Wednesday, January 25, 2023

Hopeful Thinking Saturday, September 10, 2022 - Don’t Be Used to It

How many times have you said, or heard other people say, “It’s OK. I’m used to it.“ 

Sometimes we get so used to living in dysfunction that we invalidate our own feelings. Usually because someone has suggested, either implicitly or explicitly, that we do so.

The term is also potentially passive aggressive. It can be used in an attempt to make someone feel guilty, whether they deserve it or not. Take note when the phrase is used, by you or others. Because it means there’s always a story to be told there. And work to be done. 

Exactly what is it that you’ve gotten used to? Being told that your feelings don’t matter? Being told that you’re less-than, not important, not intelligent, not experienced? Who’s saying that to you? More importantly, what is it saying about them?

Interestingly enough, this is an opportunity for compassion, even forgiveness. Anytime you or someone else uses that phrase ‘I’m used to it’ it should be like a red flag with sequins on it in the sun. It should get your attention, big time. Especially if you’re the one saying it. Because in order to overcome all that stands behind that phrase, you’re going to have to exhibit some compassion and forgiveness for yourself. Because you have been indoctrinated to believe whatever it is that’s made that sentence possible to escape your lips. The same is likely true for anyone else who uses it. 

You deserve more. As does anyone who feels comfortable emitting that phrase. 

Of course there are occasions where the words are used in a heightened melodramatic fashion, often for effect, sometimes even a laugh. A mock guilt trip. That’s OK.

What’s not OK is if you believe it. What’s not OK are all the reasons behind your ability to tolerate the inappropriate statements or actions of diminishment by others. 

This tolerance is a skill. A tactic that you’ve learned in order to cope with an otherwise intolerable situation or individual. Rather than stand up, you have sat down.

Decide here and now whether or not that’s a good idea. Consider for yourself in this moment whether or not you deserve to be in a position where you must tolerate the intolerable.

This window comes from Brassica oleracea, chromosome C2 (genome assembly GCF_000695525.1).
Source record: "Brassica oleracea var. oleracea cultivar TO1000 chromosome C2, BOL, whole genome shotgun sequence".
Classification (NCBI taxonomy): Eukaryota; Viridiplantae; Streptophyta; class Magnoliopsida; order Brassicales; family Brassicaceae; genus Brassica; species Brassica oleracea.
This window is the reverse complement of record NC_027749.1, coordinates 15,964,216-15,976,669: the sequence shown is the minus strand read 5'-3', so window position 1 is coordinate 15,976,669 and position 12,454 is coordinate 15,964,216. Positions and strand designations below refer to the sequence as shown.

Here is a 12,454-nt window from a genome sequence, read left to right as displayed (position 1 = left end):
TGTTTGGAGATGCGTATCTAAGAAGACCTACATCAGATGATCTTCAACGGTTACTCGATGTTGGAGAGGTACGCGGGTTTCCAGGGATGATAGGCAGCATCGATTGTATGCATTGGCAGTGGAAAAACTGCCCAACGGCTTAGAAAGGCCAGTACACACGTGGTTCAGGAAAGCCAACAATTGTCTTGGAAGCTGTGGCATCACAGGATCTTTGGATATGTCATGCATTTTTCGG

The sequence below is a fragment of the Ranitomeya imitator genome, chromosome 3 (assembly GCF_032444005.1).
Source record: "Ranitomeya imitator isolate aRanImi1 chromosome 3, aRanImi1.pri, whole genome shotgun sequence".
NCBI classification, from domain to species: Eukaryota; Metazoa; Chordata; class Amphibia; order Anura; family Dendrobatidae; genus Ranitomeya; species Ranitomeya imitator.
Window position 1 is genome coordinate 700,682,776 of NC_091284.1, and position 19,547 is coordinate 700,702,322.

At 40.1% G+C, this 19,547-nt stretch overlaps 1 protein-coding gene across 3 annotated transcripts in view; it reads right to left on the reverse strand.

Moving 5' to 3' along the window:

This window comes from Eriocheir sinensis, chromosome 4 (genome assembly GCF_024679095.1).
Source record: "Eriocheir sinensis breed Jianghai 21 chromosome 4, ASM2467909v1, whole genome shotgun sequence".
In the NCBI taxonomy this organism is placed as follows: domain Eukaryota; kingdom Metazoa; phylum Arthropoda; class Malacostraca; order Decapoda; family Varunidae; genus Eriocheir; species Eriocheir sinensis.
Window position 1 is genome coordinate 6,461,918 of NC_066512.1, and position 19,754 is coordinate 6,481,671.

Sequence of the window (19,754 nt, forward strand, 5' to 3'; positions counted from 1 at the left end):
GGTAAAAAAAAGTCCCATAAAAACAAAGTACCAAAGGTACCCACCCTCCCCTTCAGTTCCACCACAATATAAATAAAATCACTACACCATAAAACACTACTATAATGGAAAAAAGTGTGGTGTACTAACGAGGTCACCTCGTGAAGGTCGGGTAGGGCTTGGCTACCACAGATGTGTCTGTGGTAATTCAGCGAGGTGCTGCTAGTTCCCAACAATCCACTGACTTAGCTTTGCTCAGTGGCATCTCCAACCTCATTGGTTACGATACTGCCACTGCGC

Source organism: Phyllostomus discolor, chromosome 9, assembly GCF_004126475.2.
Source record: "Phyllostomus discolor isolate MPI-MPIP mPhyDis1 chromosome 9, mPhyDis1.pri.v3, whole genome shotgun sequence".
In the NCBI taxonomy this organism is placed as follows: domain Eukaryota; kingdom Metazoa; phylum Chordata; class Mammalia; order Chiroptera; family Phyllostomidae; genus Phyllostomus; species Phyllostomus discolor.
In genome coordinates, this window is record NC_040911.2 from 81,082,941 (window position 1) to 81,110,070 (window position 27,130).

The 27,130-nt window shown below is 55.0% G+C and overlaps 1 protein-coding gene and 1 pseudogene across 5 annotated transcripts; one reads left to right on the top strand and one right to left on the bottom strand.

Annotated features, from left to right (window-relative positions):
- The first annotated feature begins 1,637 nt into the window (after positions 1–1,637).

What have you done? And what have you done to yourself that you believe it is your job to just get used to it? And what might you do differently now?

We are in an era of heightened toxicity. In the workplace, often in our family lives, school, church, and certainly  amid our political squabbles. 

So what shall we do with it? The goal is resilience, of course, balanced with a bit of agency to make positive change wherever we can. To say that you are “used to it” is an attempt at that resiliency, but really it functions more like giving up. It certainly includes no personal agency to affect change. 

Don’t give up! Don’t give in. Declare your self-worth, even if you don’t believe it at first. Because it’s true whether you believe it or not. Start acting like it. Fake it if you have to. But make the choice to move in that direction regardless. 

If you feel that you're trapped in a situation that declares you powerless, know that it’s a lie. You are not powerless, you just haven’t yet figured out how to use the vast amount of power you have. Yet. 

The lives we live are almost always a choice. It may not feel like it sometimes, but it’s true just the same. Choose to begin a new way of thinking about yourself. 

You don’t necessarily have to abandon your family, you might not have to quit your job, but you may have to assert yourself in a way they’re not used to. Heads up: They won’t like it. Not one bit. They’ll say you’ve changed, and not for the better. And they will likely rebel against it. 

But don’t worry. They’ll get used to it. 

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